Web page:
It might be the most exciting month of the year in Bahrain, but that doesn’t mean that it will be fun and games for everyone
Time Out Bahrain staff
This month has a packed social calendar. Formula One, the Spring of Culture festival, parties galore and a plethora of activities should make March the best month of the year for locals and visitors alike. But what if you are too poor to splash out on the multitude of activities on offer? What if you are too ill to appreciate speed at the BIC? What if you’re a dog? We caught up with some of the leading figures in Bahrain’s burgeoning charity world to find out what people can do this month to make a difference to the lives of those less fortunate.
Kate Brown, Marketing Manager Alghalia Give Back Campaign
‘Alghalia will be launching its second ‘Give Back’ Campaign on March 16 at Dessange Spa in support of RIA. Dessange will be the first of our seven outlets, over seven months, to donate a day’s revenue to a children’s charity. To help, all you need to do is visit our website or keep an eye on Time Out Bahrain, which will tell you every month what outlet will be donating their revenue on which day of the month. Then, book a table with friends and family, enjoy the food, (or spa treatment on Dessange Give Back Day), and pay your bill as normal. We will donate 100 percent of the money received on that day to our designated charity (even the staff will be donating their tips!). If you can’t make the event day and want to help there will be donation boxes in all seven outlets for the rest of 2010. People can also enter a business card draw in which they are asked to donate BD1 and their business card. A winning card will be drawn at the end of the year at our presentation lunch and win a day at Al Badar Hotel & Resort.’ For more information, visit www.alghalia.com.
Marietta Dias, Founder of the Migrant Workers Protection Society
‘There are lots of things that people can do, starting off with giving us some of their time, volunteering. Our main focus is following up cases of abused workers, so that is where we fall short, because even if people want to, they cannot give their time in that one area because it is all during the day, and obviously people are busy in their own jobs. We also run a shelter for abused women; we can only afford a small place. At any given time we can have about five to six women, and people can help with that. Anyone can approach us, and they can see where they can fit in.We also accept donations – we are self-funding, so we raise money with some events and the rest comes from the public at large, we are reliant on them.’ For more information on how you can help, contact Marietta on 39 452 470.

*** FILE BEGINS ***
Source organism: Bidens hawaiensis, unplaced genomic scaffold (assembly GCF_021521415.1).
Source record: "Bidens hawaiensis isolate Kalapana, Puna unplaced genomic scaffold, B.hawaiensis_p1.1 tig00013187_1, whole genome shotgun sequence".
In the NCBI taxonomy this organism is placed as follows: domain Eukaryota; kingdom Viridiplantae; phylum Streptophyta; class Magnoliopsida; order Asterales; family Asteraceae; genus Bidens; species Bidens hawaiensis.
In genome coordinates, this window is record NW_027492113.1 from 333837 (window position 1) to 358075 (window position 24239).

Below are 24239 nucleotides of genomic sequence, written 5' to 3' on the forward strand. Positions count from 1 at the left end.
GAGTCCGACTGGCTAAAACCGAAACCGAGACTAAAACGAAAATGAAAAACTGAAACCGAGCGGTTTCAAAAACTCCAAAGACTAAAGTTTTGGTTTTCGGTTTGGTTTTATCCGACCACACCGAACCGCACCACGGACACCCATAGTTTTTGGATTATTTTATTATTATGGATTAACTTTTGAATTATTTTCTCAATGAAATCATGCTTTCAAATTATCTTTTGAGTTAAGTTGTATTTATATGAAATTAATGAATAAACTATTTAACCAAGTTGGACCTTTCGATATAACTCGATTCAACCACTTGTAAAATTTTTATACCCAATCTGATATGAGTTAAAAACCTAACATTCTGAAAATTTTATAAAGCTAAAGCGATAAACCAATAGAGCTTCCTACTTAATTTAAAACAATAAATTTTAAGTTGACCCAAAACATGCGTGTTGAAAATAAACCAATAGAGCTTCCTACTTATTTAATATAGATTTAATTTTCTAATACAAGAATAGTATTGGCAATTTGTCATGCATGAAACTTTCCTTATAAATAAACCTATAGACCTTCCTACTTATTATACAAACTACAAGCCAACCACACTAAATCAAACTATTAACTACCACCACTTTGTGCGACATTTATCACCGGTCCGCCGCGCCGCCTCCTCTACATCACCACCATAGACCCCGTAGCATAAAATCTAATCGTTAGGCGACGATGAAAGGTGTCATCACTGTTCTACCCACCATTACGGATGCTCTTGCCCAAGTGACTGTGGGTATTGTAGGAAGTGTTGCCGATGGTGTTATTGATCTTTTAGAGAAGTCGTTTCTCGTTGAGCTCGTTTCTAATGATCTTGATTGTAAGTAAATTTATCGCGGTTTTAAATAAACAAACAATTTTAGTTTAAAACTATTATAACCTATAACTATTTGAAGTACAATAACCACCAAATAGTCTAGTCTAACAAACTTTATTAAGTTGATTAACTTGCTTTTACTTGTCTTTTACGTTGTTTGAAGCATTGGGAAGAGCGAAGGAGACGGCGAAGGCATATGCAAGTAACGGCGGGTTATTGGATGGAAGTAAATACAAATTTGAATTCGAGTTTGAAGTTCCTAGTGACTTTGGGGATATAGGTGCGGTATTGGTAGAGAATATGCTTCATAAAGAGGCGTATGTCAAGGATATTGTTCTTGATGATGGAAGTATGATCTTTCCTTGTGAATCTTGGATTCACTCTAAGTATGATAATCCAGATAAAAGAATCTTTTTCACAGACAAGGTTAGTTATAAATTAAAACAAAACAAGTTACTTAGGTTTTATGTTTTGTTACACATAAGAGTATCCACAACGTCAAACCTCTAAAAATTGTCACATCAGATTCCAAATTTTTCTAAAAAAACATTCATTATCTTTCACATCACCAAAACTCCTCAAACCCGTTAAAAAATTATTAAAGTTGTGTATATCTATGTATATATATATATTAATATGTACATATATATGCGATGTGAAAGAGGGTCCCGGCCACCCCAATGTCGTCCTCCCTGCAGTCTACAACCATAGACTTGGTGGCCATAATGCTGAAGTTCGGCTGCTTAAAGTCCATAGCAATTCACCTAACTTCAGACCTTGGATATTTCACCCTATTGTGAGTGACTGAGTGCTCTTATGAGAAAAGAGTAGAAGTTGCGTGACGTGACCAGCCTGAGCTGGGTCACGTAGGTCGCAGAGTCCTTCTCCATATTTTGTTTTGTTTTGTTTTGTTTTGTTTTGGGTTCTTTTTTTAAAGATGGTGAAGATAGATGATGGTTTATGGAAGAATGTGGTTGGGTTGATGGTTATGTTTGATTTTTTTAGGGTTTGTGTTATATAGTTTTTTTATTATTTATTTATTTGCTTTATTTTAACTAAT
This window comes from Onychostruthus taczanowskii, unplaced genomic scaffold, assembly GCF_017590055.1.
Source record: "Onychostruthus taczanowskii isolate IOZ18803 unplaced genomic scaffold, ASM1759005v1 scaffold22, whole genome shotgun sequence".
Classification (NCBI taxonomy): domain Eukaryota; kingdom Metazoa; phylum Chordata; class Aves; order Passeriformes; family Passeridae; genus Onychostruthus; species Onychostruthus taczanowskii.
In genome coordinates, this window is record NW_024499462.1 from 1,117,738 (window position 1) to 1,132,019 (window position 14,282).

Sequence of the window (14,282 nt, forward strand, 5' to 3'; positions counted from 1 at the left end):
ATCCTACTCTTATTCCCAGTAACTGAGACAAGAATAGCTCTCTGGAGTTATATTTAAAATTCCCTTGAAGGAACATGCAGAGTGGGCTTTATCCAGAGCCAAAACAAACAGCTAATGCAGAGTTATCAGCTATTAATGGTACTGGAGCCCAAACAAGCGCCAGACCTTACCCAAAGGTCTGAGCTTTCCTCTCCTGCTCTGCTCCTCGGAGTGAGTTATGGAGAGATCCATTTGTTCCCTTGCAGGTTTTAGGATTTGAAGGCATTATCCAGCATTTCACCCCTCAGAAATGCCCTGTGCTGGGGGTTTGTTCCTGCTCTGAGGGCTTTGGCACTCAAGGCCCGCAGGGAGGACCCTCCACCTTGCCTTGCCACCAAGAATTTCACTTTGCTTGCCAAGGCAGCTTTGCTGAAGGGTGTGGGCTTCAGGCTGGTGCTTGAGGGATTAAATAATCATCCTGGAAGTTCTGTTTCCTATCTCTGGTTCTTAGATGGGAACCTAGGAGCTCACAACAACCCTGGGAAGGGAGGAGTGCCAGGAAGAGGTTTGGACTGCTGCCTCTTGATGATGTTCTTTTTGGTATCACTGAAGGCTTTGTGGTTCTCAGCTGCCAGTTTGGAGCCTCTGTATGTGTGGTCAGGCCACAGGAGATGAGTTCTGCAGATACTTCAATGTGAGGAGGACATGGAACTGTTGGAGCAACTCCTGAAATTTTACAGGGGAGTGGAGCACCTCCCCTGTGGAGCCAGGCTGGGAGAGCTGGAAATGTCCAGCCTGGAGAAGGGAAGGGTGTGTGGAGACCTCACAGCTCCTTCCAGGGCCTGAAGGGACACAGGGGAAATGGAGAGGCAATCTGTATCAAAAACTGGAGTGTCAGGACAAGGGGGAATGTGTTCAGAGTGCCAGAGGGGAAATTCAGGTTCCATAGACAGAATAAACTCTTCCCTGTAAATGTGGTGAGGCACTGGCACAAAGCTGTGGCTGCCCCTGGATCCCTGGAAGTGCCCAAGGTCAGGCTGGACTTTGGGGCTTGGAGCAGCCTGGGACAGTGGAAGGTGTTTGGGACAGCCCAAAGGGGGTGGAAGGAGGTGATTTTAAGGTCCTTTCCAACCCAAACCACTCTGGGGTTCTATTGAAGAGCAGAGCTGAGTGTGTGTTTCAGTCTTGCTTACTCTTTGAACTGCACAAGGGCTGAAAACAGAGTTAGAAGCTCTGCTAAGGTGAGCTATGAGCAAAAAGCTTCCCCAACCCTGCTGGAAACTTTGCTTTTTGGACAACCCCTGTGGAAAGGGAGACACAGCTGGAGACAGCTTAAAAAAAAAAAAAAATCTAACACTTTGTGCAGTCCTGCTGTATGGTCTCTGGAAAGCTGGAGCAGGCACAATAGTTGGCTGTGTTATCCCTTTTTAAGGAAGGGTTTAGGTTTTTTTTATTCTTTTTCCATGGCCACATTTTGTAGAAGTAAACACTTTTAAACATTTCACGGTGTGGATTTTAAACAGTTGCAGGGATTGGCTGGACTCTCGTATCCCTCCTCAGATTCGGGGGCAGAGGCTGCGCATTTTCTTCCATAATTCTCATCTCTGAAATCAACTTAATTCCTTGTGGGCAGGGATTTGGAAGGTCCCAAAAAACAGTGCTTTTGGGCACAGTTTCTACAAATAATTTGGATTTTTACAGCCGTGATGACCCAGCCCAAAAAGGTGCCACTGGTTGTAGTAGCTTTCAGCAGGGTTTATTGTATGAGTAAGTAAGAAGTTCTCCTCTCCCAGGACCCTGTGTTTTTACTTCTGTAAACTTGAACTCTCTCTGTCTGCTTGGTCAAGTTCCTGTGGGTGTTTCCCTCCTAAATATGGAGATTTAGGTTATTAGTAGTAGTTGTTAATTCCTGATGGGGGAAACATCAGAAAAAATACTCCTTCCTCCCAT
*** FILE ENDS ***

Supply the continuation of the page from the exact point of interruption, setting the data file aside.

Julie Sprakel, Founder, Think Pink Bahrain
‘The best thing is to do what we are asking you to do and be proactive about your health. It doesn’t cost anything to do your checks once a month: education is the first line of defence. For more information about this check out www.thinkpinkbahrain.com where you’ll find a lot of information about self-examination and we have a list of local hospitals and GPs and a hotline as well. In terms of volunteering, we could use help with anything from a small involvement in making ribbons to those happy to go and take the message out there’. For more information on how you can help, contact Julie on 39 076 717.
Khawla Al Muhannadi, president of the Environment Friends Society
‘If we want to make a difference to the environment, the key word is: reduce. All of us can do this. We can reduce how much we buy, how much packing it uses, what we consume and what we throw away – from plastic bags to the food we cook. And by working together we can cut down on car journeys, electricity and water use – both at home and at work. Reduce doesn’t mean lower living standards and a poor life. It means taking just as much as you need from the world, not as much as you can.’ For more information, visit www.eef.org.bh.
Joyce Hughes, BSPCA Fundraising Officer
‘People can do anything, we need everything. We have no official funding, so any amount of money helps us. We are very short of volunteers, not so much on the animal side but in the society itself. And I think this is relative to most charities. The running of the society and everything in it depends on volunteers. We have very few pr people, we have very few fundraisers, and we are desperate for a society secretary. The biggest thing you could give to the BSPCA is regular time. We need committed people who really care about the future of these poor, abandoned and often tortured animals.’ For more information, visit www.bspca.info.